Beyond the financial details, the Royals also have one of the best waves of pitching talent in baseball hitting the Major Leagues over the next several years. Brady Singer and Kris Bubic debuted this season and demonstrated that they can both be great Major League starting pitchers, and those two will soon be joined by fellow 2018 draftees Daniel Lynch (who’s projected to be even better than Singer and Bubic) and Jackson Kowar. In addition, there’s 2020 first rounder Asa Lacy, who has incredible stuff and looked rather polished even coming out of college. Still, it’s important to note that none of these pitchers have thrown a pitch in Triple-A in their careers. Lynch has never pitched above high-A, Kowar has never pitched above Double-A, and Lacy has never pitched in a professional baseball game. The last thing that the Royals should do is unnecessarily accelerate the development timeline of any of these pitchers and risk throwing them off permanently. In addition to the pitchers, there’s 2019 second overall pick Bobby Witt Jr., who also has very limited professional experience but reportedly looked very good this year in the Royals remote camp.
Ultimately, all of these signs point to 2022 as the year that the Royals really try to get the ball rolling and contend, and it certainly doesn’t help the team’s hopes for next season that all three of the contenders in the AL Central in 2020 don’t appear to be slowing down in 2021. Still, there’s been a shift of momentum on the field in Kansas City, and this is still an offseason where the Royals can, likely should, and very likely will look to improve the team on the field at the Major League level.
Offseason Wish List
Desired Free Agent Targets:
You may have noticed that what I designated as team needs are pretty much the entire roster. For several years it has been the case that the Royals have solid upper end talent without the depth to fill out a remotely competitive roster, and this is the case now more than it has been in any season since 2017. With that in mind, the Royals should look to pretty much every position as a place that they may want to improve via free agency at the right price. The first two free agents, Ozuna and LeMahieu, are really pipe dreams, as most teams in baseball should be interested in these hitters and they’re the kind of impact players that may struggle to buy in on a team such as the Royals that won’t yet be contending for a playoff spot in 2021. Still, they represent what the Royals should have in mind with any multi-year free agent contract offers they make this offseason: a player who will contribute to a winning roster in 2022 and help change the culture towards winning next season at the right price. The other issue with Ozuna and LeMahieu is that, while they will be worth any contracts they receive, the Royals likely won’t be willing to sink so much money into a single player as either of them will demand. That opens the discussion, though, to all of the other free agents I’ve listed.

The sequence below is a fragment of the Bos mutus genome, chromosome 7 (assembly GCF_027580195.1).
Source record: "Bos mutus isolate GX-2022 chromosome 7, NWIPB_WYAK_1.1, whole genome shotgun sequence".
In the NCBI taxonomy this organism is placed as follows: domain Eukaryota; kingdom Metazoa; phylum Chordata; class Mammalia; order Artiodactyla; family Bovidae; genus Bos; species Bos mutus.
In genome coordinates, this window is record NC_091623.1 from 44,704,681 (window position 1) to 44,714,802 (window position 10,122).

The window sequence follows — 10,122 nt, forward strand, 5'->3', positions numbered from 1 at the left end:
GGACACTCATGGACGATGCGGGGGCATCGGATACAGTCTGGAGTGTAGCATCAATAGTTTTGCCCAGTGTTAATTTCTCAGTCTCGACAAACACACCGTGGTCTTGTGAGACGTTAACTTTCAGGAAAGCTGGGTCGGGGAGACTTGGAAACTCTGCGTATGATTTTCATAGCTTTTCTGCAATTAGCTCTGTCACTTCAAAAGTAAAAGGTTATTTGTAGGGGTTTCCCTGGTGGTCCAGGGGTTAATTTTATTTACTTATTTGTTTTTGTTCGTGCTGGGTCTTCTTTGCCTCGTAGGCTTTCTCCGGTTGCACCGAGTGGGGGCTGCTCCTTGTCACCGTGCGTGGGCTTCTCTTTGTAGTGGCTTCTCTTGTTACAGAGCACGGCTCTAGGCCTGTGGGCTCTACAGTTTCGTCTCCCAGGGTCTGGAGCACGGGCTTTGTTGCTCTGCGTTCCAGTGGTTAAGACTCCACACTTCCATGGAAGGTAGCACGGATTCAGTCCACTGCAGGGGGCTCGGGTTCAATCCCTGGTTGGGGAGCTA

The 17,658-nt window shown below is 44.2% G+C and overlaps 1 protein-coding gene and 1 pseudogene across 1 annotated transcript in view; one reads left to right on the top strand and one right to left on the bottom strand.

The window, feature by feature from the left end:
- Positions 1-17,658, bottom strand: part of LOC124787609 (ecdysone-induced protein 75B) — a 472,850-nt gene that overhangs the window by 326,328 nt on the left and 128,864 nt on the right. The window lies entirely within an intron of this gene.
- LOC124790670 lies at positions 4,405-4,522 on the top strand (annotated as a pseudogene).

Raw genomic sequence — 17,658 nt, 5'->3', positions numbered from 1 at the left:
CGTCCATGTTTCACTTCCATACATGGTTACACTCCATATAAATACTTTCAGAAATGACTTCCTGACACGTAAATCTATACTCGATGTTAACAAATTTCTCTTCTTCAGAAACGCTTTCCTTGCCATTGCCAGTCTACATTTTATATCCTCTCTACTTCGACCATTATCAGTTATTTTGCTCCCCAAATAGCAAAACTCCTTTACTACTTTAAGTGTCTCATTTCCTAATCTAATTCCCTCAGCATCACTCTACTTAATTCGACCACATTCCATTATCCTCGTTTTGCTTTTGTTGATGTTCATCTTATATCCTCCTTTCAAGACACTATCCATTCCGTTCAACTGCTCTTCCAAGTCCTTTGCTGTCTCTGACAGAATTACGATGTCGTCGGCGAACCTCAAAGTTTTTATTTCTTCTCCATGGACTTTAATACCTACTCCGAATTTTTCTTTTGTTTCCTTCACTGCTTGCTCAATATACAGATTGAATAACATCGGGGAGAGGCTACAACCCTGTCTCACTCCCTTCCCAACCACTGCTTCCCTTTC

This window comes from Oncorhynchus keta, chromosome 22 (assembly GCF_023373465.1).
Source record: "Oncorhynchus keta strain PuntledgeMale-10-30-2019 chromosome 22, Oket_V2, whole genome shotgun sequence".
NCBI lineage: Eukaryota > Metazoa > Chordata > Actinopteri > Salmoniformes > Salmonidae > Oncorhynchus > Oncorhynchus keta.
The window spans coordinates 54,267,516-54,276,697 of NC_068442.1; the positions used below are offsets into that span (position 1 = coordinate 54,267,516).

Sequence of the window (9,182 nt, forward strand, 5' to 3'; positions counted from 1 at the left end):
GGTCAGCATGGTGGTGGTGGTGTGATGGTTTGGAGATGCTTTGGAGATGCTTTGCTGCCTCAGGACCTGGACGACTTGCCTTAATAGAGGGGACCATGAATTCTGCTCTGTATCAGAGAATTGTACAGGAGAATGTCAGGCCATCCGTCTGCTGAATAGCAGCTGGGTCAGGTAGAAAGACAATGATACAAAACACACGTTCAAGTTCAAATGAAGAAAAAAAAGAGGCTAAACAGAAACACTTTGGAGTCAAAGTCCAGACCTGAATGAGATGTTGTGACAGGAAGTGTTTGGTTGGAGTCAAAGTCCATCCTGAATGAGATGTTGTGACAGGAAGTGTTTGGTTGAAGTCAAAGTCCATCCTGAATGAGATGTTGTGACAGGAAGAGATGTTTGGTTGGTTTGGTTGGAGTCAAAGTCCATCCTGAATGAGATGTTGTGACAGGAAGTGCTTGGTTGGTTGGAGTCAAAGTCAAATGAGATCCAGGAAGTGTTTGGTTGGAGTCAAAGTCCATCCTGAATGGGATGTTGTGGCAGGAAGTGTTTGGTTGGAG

If the Royals make one free agent signing this offseason, I’d like it to be one of Profar or Grossman. The largest vacancy in the Royals roster currently has been left by the retirement of Alex Gordon, and both of these players are capable of filling in in left field, will come at a price that is not too steep for the Royals, and could be long term options in left field with the potential for improvement. Profar is a former top prospect who saw improvement with the Padres in 2020, likely demonstrating his true talent level moving forward with a 111 wRC+ after bringing down his strikeout rate, putting more quality contact in play, and seeing a corresponding increase in BABIP that improved his offensive value overall to slightly above average. Pair that with solid defense, and you get a 27 year old who would be an inexpensive and effective fixture in left field. Grossman is coming off of a career-best season in which he increased his hard hit rates and saw corresponding offensive success with a 126 wRC+. Either one of these players would be a fine replacement for Gordon, and would improve on the offensive production that Gordon provided in his final years with the team. While the Royals could currently fill an outfield with Whit Merrifield, Franchy Cordero and Hunter Dozier, they should absolutely be seeking to improve their outfield depth and have as much potential as possible on the roster.